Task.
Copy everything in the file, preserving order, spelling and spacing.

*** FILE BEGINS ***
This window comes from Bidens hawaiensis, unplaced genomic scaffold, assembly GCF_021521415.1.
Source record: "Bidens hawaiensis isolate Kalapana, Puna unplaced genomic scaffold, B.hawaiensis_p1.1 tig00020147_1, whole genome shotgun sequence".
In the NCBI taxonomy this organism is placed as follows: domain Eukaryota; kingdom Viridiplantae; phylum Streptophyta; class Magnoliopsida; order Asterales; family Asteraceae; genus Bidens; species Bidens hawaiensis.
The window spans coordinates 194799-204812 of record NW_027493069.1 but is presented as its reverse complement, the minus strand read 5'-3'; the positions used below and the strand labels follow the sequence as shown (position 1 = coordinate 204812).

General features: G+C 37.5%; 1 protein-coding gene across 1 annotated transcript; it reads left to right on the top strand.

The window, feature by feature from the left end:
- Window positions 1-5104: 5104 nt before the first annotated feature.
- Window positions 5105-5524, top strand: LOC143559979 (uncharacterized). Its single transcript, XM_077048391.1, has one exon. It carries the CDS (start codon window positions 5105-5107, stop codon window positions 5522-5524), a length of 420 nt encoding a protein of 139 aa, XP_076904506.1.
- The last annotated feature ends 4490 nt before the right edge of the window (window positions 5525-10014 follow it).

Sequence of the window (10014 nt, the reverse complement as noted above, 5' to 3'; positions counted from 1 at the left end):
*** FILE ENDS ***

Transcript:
This window comes from Bidens hawaiensis, unplaced genomic scaffold, assembly GCF_021521415.1.
Source record: "Bidens hawaiensis isolate Kalapana, Puna unplaced genomic scaffold, B.hawaiensis_p1.1 tig00020147_1, whole genome shotgun sequence".
In the NCBI taxonomy this organism is placed as follows: domain Eukaryota; kingdom Viridiplantae; phylum Streptophyta; class Magnoliopsida; order Asterales; family Asteraceae; genus Bidens; species Bidens hawaiensis.
The window spans coordinates 194799-204812 of record NW_027493069.1 but is presented as its reverse complement, the minus strand read 5'-3'; the positions used below and the strand labels follow the sequence as shown (position 1 = coordinate 204812).

General features: G+C 37.5%; 1 protein-coding gene across 1 annotated transcript; it reads left to right on the top strand.

The window, feature by feature from the left end:
- Window positions 1-5104: 5104 nt before the first annotated feature.
- Window positions 5105-5524, top strand: LOC143559979 (uncharacterized). Its single transcript, XM_077048391.1, has one exon. It carries the CDS (start codon window positions 5105-5107, stop codon window positions 5522-5524), a length of 420 nt encoding a protein of 139 aa, XP_076904506.1.
- The last annotated feature ends 4490 nt before the right edge of the window (window positions 5525-10014 follow it).

Sequence of the window (10014 nt, the reverse complement as noted above, 5' to 3'; positions counted from 1 at the left end):